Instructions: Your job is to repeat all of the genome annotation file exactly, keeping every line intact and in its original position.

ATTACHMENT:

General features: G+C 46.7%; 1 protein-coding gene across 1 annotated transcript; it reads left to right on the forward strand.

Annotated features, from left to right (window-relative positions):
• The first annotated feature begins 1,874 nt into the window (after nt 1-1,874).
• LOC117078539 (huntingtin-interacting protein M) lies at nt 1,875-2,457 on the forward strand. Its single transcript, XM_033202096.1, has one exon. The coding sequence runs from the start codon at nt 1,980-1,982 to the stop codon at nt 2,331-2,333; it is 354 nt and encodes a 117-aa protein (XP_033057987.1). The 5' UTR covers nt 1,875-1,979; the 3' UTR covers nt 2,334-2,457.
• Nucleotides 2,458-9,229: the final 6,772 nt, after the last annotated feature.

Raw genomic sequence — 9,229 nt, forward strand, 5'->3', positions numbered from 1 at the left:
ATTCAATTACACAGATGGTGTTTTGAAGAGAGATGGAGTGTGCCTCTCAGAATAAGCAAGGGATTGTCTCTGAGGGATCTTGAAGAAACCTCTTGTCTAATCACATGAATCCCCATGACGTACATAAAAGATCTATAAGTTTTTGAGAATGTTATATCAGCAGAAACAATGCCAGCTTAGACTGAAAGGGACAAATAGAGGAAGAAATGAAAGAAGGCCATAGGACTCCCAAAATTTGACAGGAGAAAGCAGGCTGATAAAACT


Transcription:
General features: G+C 46.7%; 1 protein-coding gene across 1 annotated transcript; it reads left to right on the forward strand.

Annotated features, from left to right (window-relative positions):
• The first annotated feature begins 1,874 nt into the window (after nt 1-1,874).
• LOC117078539 (huntingtin-interacting protein M) lies at nt 1,875-2,457 on the forward strand. Its single transcript, XM_033202096.1, has one exon. The coding sequence runs from the start codon at nt 1,980-1,982 to the stop codon at nt 2,331-2,333; it is 354 nt and encodes a 117-aa protein (XP_033057987.1). The 5' UTR covers nt 1,875-1,979; the 3' UTR covers nt 2,334-2,457.
• Nucleotides 2,458-9,229: the final 6,772 nt, after the last annotated feature.

Raw genomic sequence — 9,229 nt, forward strand, 5'->3', positions numbered from 1 at the left:
ATTCAATTACACAGATGGTGTTTTGAAGAGAGATGGAGTGTGCCTCTCAGAATAAGCAAGGGATTGTCTCTGAGGGATCTTGAAGAAACCTCTTGTCTAATCACATGAATCCCCATGACGTACATAAAAGATCTATAAGTTTTTGAGAATGTTATATCAGCAGAAACAATGCCAGCTTAGACTGAAAGGGACAAATAGAGGAAGAAATGAAAGAAGGCCATAGGACTCCCAAAATTTGACAGGAGAAAGCAGGCTGATAAAACT